Sarah, a 36-year-old woman living in California, had lived with chronic depression for five years. She felt suicidal multiple times an hour and was unable to make decisions about basic questions like what to eat. Nothing she had tried to treat it, including electroconvulsive therapy, had helped.
Then, in June 2020, she had an implant inserted into her skull that zaps the parts of her brain that cause her illness. The remarkable results, published in Nature Medicine today, raise the prospect of personalized treatments for people with severe mental illnesses that don’t respond to therapy or medication.
“My depression has been kept at bay, and that’s allowed me to start rebuilding a life that’s worth living,” Sarah said at a press conference. (Her surname was not given.)
Installing the device involved multiple steps. First, the team from the University of California, San Francisco, used 10 electrodes to map Sarah’s brain activity. This phase took 10 days, during which time the team found that high levels of activity in a specific part of Sarah’s amygdala predicted the onset of severe depression. They also established that a small burst of electricity to another region of her brain, called the ventral striatum, significantly improved these symptoms. Next, they implanted a neurostimulation device and set it up to trigger a tiny pulse of electricity in that area when it detects high levels of activity associated with depression symptoms.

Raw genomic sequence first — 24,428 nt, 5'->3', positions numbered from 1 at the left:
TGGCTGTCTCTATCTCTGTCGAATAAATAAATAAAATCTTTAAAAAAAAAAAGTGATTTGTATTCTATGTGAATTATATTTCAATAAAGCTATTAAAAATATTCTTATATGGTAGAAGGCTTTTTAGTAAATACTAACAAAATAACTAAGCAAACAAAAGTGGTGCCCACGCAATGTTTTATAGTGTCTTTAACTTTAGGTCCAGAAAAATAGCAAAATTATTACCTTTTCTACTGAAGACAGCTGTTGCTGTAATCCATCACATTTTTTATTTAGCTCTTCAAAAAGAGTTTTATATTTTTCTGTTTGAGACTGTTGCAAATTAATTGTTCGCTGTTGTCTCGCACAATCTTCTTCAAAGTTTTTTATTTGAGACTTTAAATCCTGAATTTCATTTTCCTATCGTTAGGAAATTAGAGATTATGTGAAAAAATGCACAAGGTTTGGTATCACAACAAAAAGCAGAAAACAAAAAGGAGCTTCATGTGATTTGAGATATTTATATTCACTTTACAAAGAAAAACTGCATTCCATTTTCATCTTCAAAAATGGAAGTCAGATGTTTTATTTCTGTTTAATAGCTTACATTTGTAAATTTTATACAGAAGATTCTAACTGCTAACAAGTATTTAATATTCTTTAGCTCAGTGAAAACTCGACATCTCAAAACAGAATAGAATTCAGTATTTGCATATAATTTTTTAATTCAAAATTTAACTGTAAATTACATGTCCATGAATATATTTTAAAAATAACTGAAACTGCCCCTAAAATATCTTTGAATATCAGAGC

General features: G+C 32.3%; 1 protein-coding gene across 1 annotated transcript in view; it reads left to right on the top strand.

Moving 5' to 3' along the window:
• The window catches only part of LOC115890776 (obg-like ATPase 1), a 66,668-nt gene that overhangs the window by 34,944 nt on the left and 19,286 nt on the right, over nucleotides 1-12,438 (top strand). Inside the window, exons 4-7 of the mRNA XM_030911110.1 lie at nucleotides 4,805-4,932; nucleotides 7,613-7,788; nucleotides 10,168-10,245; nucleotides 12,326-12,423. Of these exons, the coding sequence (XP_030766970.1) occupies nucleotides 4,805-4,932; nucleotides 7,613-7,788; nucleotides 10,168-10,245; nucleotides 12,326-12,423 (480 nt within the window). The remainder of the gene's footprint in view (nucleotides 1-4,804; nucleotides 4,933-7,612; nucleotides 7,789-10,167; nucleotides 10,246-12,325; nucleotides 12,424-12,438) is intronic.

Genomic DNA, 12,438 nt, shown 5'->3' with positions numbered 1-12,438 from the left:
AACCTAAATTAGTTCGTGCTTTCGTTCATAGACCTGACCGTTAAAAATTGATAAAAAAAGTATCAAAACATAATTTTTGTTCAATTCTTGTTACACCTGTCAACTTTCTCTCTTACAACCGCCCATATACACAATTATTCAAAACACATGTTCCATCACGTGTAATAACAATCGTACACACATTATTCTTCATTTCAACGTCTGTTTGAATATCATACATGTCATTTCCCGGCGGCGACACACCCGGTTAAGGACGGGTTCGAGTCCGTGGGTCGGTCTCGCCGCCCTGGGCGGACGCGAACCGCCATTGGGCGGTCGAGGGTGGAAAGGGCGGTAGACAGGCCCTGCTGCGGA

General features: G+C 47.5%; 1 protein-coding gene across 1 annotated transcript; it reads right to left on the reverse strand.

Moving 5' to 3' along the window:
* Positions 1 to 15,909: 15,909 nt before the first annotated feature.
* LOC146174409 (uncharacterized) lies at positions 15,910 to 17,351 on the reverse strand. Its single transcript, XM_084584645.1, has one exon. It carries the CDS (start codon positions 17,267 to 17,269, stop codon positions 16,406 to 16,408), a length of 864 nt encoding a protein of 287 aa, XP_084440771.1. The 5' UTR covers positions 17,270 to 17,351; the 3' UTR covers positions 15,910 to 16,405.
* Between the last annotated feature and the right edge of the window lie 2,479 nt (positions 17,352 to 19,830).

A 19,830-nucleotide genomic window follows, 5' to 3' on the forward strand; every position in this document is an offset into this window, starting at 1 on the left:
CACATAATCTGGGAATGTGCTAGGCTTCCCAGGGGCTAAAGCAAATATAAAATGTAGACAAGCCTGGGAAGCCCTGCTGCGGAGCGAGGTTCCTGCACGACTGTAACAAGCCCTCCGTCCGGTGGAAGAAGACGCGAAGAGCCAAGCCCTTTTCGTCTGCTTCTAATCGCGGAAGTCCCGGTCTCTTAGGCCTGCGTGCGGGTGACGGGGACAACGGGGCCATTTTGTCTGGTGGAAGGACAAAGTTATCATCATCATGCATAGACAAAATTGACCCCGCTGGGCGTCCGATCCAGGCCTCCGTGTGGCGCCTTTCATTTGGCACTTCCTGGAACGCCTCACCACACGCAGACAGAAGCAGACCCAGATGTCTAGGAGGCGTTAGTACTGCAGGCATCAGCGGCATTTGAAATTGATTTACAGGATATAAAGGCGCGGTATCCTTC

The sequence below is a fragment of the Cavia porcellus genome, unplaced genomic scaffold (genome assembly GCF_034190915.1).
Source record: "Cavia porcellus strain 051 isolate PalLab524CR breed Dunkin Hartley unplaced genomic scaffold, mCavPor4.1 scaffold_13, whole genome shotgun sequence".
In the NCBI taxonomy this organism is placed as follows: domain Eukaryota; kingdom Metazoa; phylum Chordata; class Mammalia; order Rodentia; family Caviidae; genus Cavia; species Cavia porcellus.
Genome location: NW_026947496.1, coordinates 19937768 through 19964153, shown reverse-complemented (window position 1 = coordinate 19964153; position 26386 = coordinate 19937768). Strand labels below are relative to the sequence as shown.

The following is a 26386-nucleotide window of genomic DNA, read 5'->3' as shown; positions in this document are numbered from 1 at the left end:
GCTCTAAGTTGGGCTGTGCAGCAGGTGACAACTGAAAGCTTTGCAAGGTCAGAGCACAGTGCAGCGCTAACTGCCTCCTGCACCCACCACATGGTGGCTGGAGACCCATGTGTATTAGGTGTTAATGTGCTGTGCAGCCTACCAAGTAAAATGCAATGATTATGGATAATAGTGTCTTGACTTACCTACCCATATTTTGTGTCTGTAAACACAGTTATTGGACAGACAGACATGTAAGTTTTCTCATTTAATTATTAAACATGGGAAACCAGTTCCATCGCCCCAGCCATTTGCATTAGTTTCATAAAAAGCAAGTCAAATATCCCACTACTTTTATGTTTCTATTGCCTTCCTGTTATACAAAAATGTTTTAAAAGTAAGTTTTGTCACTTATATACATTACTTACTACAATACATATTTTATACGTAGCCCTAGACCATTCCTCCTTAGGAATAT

Sarah (pictured above) can’t feel these electricity bursts, which is just as well, since they go off up to 300 times a day; each lasts for six seconds. The device doesn’t deliver any zaps at night because they lead to feelings of energy and alertness, which could interfere with Sarah’s ability to sleep.